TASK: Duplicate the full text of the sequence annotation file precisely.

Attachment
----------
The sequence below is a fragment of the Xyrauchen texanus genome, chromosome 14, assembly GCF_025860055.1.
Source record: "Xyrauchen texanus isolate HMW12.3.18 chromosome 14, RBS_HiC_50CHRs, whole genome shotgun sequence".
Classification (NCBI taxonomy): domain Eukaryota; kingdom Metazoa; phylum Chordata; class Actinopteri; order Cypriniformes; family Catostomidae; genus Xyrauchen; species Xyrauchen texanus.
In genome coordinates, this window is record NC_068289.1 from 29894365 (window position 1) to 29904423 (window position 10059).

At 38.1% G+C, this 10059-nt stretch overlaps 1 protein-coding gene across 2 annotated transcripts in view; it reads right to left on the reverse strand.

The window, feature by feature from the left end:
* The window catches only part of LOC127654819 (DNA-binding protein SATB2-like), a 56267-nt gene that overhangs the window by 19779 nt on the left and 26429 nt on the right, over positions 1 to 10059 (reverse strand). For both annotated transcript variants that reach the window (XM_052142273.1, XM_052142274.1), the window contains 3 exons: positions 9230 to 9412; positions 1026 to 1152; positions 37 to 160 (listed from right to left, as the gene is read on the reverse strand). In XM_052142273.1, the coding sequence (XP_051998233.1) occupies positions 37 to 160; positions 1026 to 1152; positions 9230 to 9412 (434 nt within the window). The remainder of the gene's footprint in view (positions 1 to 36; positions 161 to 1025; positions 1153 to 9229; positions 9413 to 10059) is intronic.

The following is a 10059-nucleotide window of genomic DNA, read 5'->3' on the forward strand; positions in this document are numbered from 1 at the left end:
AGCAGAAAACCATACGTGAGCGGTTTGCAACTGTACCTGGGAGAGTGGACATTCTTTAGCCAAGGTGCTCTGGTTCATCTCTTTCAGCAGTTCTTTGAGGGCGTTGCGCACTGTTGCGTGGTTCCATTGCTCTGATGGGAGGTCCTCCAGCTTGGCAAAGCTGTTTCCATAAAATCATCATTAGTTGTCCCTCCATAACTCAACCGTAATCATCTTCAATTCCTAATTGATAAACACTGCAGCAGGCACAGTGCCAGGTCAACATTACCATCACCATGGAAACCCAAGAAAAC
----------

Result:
The sequence below is a fragment of the Xyrauchen texanus genome, chromosome 14, assembly GCF_025860055.1.
Source record: "Xyrauchen texanus isolate HMW12.3.18 chromosome 14, RBS_HiC_50CHRs, whole genome shotgun sequence".
Classification (NCBI taxonomy): domain Eukaryota; kingdom Metazoa; phylum Chordata; class Actinopteri; order Cypriniformes; family Catostomidae; genus Xyrauchen; species Xyrauchen texanus.
In genome coordinates, this window is record NC_068289.1 from 29894365 (window position 1) to 29904423 (window position 10059).

At 38.1% G+C, this 10059-nt stretch overlaps 1 protein-coding gene across 2 annotated transcripts in view; it reads right to left on the reverse strand.

The window, feature by feature from the left end:
* The window catches only part of LOC127654819 (DNA-binding protein SATB2-like), a 56267-nt gene that overhangs the window by 19779 nt on the left and 26429 nt on the right, over positions 1 to 10059 (reverse strand). For both annotated transcript variants that reach the window (XM_052142273.1, XM_052142274.1), the window contains 3 exons: positions 9230 to 9412; positions 1026 to 1152; positions 37 to 160 (listed from right to left, as the gene is read on the reverse strand). In XM_052142273.1, the coding sequence (XP_051998233.1) occupies positions 37 to 160; positions 1026 to 1152; positions 9230 to 9412 (434 nt within the window). The remainder of the gene's footprint in view (positions 1 to 36; positions 161 to 1025; positions 1153 to 9229; positions 9413 to 10059) is intronic.

The following is a 10059-nucleotide window of genomic DNA, read 5'->3' on the forward strand; positions in this document are numbered from 1 at the left end:
AGCAGAAAACCATACGTGAGCGGTTTGCAACTGTACCTGGGAGAGTGGACATTCTTTAGCCAAGGTGCTCTGGTTCATCTCTTTCAGCAGTTCTTTGAGGGCGTTGCGCACTGTTGCGTGGTTCCATTGCTCTGATGGGAGGTCCTCCAGCTTGGCAAAGCTGTTTCCATAAAATCATCATTAGTTGTCCCTCCATAACTCAACCGTAATCATCTTCAATTCCTAATTGATAAACACTGCAGCAGGCACAGTGCCAGGTCAACATTACCATCACCATGGAAACCCAAGAAAAC